First things first – a pressing ham (also called a tailor’s ham) is going to be your best friend. The photo above is my mom’s pressing ham from 70’s, look at that nice tag! I’m sure you already use a pressing ham on a regular basis for darts and other curved areas, like princess seams. You’re going to use your ham for the same type of application – steaming the crap out of collars to shape them, any curved seams, and shaping sleeve caps.
Similar to a pressing ham, a seam roll looks like a tightly stuffed fabric sausage with a wool on one side, cotton on the other. Seam rolls are used for getting into areas that are hard to press open, like a sleeve seam. Seam rolls are also handy for pressing open seams and avoiding indentation of the seam into your garment fabric – definitely a possible problem when working with certain fabrics.
My sewing life changed when I received a tailor board for my birthday a few years ago. Not only do I use it regularly for sewing, but it was a life-saver when I made my first coat. It’s the perfect surface for pressing small parts of a coat, like a collar seam or pocket welt, but you can also use it to press corners to make them crisp and point, and the curved edges match up to the shape of armholes and and sleeve caps. Plus, my came with a set of padded covers, so I can choose whether I want to use them with the board for soft shaping or without for crisper finishes.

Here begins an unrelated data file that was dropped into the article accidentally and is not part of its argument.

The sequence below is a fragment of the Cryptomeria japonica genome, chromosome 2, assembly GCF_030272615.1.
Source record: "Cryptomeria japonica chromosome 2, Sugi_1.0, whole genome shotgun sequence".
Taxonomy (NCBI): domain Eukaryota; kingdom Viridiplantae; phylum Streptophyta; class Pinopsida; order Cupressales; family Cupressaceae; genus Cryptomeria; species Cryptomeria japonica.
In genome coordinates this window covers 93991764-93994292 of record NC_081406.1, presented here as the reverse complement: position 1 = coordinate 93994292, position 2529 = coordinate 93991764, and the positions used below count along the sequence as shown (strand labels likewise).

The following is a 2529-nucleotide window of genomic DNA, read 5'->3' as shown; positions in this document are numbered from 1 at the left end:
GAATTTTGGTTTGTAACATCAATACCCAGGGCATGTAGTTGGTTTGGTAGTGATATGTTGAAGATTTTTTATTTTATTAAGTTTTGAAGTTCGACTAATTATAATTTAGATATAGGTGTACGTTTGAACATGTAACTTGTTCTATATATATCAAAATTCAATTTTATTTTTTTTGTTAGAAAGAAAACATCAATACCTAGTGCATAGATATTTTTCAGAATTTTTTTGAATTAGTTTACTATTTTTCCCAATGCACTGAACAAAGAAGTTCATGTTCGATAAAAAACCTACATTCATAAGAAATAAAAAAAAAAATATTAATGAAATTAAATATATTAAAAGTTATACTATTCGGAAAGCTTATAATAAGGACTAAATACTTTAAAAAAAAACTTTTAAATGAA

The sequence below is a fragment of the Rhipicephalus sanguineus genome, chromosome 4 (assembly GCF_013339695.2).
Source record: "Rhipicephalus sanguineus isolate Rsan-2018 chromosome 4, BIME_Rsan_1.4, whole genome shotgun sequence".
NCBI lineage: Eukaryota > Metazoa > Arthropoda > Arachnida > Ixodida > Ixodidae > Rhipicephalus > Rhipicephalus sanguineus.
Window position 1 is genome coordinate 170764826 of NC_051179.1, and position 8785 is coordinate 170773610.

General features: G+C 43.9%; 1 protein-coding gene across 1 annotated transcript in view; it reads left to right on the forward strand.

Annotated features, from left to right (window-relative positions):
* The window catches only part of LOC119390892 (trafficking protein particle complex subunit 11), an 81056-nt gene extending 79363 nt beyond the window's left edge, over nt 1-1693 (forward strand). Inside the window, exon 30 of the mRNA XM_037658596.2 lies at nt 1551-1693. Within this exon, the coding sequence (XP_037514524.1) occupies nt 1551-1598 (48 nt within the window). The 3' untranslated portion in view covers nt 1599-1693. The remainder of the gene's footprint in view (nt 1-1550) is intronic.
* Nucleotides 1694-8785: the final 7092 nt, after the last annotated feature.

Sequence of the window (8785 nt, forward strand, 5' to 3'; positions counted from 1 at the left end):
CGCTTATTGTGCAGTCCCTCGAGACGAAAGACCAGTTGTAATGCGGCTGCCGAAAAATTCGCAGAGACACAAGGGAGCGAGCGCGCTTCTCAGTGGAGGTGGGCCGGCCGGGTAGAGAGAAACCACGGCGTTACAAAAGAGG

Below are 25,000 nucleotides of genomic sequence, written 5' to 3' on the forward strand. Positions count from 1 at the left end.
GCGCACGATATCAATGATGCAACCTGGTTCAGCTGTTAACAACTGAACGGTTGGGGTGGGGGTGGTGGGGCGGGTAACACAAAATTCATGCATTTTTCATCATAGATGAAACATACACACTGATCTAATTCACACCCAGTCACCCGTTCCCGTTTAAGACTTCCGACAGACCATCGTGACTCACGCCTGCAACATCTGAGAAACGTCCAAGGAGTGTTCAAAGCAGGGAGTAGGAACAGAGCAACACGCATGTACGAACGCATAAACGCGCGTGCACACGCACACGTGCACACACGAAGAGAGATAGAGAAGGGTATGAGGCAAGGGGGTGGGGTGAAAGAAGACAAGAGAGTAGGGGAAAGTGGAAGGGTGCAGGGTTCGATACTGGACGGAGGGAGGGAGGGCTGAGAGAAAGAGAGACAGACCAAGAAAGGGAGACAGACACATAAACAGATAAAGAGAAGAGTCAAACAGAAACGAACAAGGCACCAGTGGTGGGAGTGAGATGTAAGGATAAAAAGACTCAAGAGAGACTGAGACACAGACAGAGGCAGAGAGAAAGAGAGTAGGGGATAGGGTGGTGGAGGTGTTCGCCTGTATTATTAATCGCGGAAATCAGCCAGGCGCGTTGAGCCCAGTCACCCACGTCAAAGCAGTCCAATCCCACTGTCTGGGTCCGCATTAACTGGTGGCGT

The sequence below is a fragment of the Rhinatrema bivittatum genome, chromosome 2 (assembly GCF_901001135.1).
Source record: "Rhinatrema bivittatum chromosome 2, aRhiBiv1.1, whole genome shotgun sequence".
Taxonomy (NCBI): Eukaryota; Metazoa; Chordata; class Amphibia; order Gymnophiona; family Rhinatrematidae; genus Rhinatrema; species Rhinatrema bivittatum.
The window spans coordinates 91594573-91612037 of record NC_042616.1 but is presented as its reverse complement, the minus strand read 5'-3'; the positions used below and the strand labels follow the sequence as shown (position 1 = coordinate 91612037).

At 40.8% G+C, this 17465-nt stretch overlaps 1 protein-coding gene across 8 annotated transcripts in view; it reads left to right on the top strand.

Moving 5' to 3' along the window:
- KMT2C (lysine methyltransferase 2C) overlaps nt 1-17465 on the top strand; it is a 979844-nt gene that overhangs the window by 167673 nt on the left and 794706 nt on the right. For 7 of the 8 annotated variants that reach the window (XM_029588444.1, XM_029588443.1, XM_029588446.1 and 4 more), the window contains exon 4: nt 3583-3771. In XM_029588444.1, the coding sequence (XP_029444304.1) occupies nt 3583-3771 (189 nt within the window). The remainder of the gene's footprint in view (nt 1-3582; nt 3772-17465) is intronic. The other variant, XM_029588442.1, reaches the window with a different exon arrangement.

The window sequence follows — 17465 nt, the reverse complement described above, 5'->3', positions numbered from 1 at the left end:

I love it when sewing gets bad-ass, like using a hammer to open buttonholes or install rivets. Using a clapper is pretty fun – after pressing open a seam, I pound the crap out of the seam with the clapper to flatten it into submission, especially when working with wool. It’s also helpful to place the clapper over the seam after pressing and apply pressure with it to the seam, helping the seam “learn” to stay open.
Before I had a sleeve board, it was always a struggle trying to press open sleeve seams and even pants seams – those tiny areas are too small to fit over an ironing board. Essentially, this is a small ironing board that can fit in those places. When making a coat, it’s so important to press open your sleeve seams.
With all of this talk about pressing open seams and using steam, the most obvious tool for making a coat is a good steam iron. Mine is nothing fancy – just a Black n Decker Iron I’ve used for the past three or four years. Just because an iron is expensive doesn’t mean it’s going to be any better; I bought a pricey Rowenta and it only lasted for a few months, and I’ve heard the same tale of woe from other sewists. As long as it gets hot and can shoot out a lot of steam, it will work.
I hope you found this guide helpful as you gather everything you need to make a coat. As an extra goodie, I put all of this information together in a handy cheatsheet with images – stick it on your bulletin board over your sewing machine as a quick-reference tool!